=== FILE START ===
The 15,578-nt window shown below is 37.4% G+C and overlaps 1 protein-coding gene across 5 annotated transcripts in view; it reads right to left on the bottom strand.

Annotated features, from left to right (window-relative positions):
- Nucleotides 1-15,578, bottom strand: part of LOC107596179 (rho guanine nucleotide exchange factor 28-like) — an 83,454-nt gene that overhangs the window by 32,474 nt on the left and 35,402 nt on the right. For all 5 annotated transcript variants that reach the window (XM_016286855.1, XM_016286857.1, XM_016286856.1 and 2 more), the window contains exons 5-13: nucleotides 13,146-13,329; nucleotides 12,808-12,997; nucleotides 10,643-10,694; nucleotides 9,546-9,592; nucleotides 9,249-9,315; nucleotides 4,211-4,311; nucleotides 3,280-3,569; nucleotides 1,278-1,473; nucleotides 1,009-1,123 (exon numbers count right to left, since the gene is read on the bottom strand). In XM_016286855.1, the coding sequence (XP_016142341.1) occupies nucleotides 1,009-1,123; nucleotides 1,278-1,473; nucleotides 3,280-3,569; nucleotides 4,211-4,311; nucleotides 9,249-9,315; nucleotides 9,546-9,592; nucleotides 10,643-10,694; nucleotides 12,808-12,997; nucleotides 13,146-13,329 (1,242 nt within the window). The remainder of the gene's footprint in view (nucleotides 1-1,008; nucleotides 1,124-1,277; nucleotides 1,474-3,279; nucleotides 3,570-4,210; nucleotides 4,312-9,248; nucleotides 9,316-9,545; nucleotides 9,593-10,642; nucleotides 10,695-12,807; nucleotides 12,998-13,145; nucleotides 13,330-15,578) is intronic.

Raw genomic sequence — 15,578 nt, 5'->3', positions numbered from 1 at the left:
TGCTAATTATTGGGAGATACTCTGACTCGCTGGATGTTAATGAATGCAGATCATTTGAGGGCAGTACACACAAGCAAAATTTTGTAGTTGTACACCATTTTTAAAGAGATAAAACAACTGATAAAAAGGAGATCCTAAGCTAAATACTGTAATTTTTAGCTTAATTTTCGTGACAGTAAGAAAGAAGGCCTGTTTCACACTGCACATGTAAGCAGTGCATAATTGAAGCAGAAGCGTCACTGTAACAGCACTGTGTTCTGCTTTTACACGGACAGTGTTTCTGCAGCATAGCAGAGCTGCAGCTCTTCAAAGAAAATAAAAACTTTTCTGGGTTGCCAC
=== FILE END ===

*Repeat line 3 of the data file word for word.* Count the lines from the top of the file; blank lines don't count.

- Nucleotides 1-15,578, bottom strand: part of LOC107596179 (rho guanine nucleotide exchange factor 28-like) — an 83,454-nt gene that overhangs the window by 32,474 nt on the left and 35,402 nt on the right. For all 5 annotated transcript variants that reach the window (XM_016286855.1, XM_016286857.1, XM_016286856.1 and 2 more), the window contains exons 5-13: nucleotides 13,146-13,329; nucleotides 12,808-12,997; nucleotides 10,643-10,694; nucleotides 9,546-9,592; nucleotides 9,249-9,315; nucleotides 4,211-4,311; nucleotides 3,280-3,569; nucleotides 1,278-1,473; nucleotides 1,009-1,123 (exon numbers count right to left, since the gene is read on the bottom strand). In XM_016286855.1, the coding sequence (XP_016142341.1) occupies nucleotides 1,009-1,123; nucleotides 1,278-1,473; nucleotides 3,280-3,569; nucleotides 4,211-4,311; nucleotides 9,249-9,315; nucleotides 9,546-9,592; nucleotides 10,643-10,694; nucleotides 12,808-12,997; nucleotides 13,146-13,329 (1,242 nt within the window). The remainder of the gene's footprint in view (nucleotides 1-1,008; nucleotides 1,124-1,277; nucleotides 1,474-3,279; nucleotides 3,570-4,210; nucleotides 4,312-9,248; nucleotides 9,316-9,545; nucleotides 9,593-10,642; nucleotides 10,695-12,807; nucleotides 12,998-13,145; nucleotides 13,330-15,578) is intronic.